This is not just a matter of word play. One of the continuing problems we face in Section 106 review is that agencies make unilateral decisions about APEs and identification methods without talking to anybody – except maybe the overburdened SHPO staff, who often have an understandable tendency to say “oh yeah, sure, whatever,” or “Follow our Handbook 1999-X57b.” Then by the time those publics and consulting parties who were supposed to be roped in back at 800.3(e) and (f) find out what’s happening, the agency’s set on its course and the SHPO, having gone along with it, may be disinclined to say “oops.”

Following these initial steps, the regulations (36 CFR § 800.4(b)(1)) set out several factors the agency must consider in determining what is a "reasonable and good faith effort" to identify historic properties. They call for the agency official to "take into account past planning, research and studies; the magnitude and nature of the undertaking and the degree of federal involvement; the nature and extent of potential effects on historic properties; and the likely nature and location of historic properties within the APE. The Secretary of the Interior's standards and guidelines for identification provide guidance on this subject. The agency official should also consider other applicable professional, state, tribal, and local laws, standards, and guidelines. The regulations note that a reasonable and good faith effort may consist of or include "background research, consultation, oral history interviews, sample field investigation, and field survey."

Annotation: And I feel sure – or at least hope – that the ACHP would agree that the list given in the regulations is not an exhaustive one. It doesn’t preclude the use of LIDAR or other remote sensing methods, targeted studies to address particular questions (Is it REALLY likely that Jimmy Hoffa is entombed in the concrete pillars of this otherwise undistinguished parking garage?), ethnographic research, and even experimental techniques like the application of remote viewing. But deciding what to do requires consulting knowledgeable and thoughtful people about what the scope of the identification work should be. This is one reason that broad, multi-party consultation is so important to the scoping effort.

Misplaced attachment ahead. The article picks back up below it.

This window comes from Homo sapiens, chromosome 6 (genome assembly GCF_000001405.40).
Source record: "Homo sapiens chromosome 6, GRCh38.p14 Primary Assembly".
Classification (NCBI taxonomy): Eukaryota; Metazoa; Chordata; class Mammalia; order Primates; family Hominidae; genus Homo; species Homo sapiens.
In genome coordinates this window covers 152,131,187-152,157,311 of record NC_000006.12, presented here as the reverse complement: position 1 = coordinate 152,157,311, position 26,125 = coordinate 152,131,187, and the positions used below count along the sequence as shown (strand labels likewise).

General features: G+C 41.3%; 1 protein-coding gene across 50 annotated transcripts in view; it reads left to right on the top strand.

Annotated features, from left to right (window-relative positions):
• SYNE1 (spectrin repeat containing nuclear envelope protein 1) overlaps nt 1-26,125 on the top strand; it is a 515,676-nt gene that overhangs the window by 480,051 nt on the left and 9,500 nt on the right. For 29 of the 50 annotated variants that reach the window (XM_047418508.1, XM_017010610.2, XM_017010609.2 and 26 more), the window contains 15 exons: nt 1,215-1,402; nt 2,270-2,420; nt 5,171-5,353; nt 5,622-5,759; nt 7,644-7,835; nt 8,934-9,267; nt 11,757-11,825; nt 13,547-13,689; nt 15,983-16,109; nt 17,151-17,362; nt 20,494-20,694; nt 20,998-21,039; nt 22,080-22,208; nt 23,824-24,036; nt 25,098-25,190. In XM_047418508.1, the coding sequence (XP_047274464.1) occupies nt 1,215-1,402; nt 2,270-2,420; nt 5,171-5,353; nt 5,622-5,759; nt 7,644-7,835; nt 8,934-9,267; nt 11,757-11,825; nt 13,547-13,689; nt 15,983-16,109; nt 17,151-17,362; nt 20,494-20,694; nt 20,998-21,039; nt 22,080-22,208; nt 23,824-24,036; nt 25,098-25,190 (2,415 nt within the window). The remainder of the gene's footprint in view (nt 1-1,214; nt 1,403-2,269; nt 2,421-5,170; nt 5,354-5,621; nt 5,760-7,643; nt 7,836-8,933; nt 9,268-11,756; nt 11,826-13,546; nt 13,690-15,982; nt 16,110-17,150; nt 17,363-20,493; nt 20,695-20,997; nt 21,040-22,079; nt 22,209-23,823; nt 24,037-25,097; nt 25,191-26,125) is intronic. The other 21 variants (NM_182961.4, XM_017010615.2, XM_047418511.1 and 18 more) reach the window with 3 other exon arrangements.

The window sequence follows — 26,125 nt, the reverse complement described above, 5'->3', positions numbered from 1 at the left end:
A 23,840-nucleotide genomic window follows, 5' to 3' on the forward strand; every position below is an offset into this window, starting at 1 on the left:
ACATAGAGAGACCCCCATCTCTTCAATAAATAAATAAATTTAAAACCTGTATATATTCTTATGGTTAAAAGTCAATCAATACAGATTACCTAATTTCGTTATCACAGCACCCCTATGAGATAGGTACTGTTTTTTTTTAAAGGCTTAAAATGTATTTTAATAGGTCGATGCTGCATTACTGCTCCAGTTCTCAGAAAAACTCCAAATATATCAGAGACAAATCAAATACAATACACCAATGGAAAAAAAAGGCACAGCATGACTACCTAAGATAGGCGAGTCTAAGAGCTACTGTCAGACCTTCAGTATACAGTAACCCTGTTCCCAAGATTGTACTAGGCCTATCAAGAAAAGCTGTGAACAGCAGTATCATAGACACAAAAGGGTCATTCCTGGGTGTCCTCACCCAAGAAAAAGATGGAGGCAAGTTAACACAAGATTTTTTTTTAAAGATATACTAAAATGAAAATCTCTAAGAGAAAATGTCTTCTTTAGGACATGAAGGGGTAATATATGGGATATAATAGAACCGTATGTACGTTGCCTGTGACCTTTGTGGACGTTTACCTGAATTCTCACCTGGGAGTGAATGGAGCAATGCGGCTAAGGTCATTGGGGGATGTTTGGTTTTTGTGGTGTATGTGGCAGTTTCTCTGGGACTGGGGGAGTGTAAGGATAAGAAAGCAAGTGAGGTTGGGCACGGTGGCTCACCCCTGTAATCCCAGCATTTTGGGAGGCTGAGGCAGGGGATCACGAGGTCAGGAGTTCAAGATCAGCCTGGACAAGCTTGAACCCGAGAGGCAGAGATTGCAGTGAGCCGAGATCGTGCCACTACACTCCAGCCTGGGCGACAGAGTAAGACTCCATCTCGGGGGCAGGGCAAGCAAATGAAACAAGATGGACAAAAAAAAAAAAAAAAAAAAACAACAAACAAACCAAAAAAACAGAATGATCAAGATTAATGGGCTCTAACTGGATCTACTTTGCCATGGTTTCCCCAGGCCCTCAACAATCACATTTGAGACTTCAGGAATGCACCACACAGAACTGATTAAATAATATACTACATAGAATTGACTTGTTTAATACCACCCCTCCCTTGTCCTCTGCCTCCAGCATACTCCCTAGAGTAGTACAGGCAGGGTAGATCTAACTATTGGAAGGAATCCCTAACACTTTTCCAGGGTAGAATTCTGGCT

When asked to provide its advisory opinion (pursuant to 36 CFR § 800.2(b)(2)) on the adequacy of a specific identification effort, the ACHP will evaluate the agency's efforts in light of these factors and the following criteria.

1. The identification effort is reasonable when it is logically designed to identify eligible properties that may be affected by the undertaking, without being excessive or inadequate in light of the factors cited above. While it may be appropriate in some circumstances to identify all historic properties in the APE, it is important to note that the regulations do not require identification of all properties.

Annotation:  This is an extraordinarily important point that needs to be carefully noted, and that will probably be widely misinterpreted. First, it’s a recognition of reality. Nobody can ever be sure that they’ve identified all the historic properties in an area. There’s no telling what’s lurking under the playground pavement or inside the walls of the warehouse. Second, there’s often no need to identify all the properties. Suppose you’re looking at the visual impacts of a project, at some distance from the project site. There may be thousands of individual structures and landscapes subject to visual impact. Do you have to go out and evaluate each one? The National Register will probably pat you on the head if you do, but it’s really not necessary. What’s needed is to determine that you do or don’t probably have a bunch of historic buildings, landscapes, viewpoints, etc. up there on which – or rather, on the human use of which – the project may have visual effects. Maybe you need to document a sample of them; maybe you don’t. Maybe generalities will suffice.


Thinking that you’ve got to identify “all” the historic properties I an APE is one thing that drives agencies to define APEs too narrowly, to ignore whole ranges of effects. So it’s important to understand that this isn’t necessary. On the other hand, what the ACHP is NOT saying is that just identifying, say, what’s already on the Register is OK. You have to make a reasonable and good faith effort to identify not only registered places but eligible ones as well. Exactly how much identification you need to do is something to be worked out – with the consulting parties – during scoping.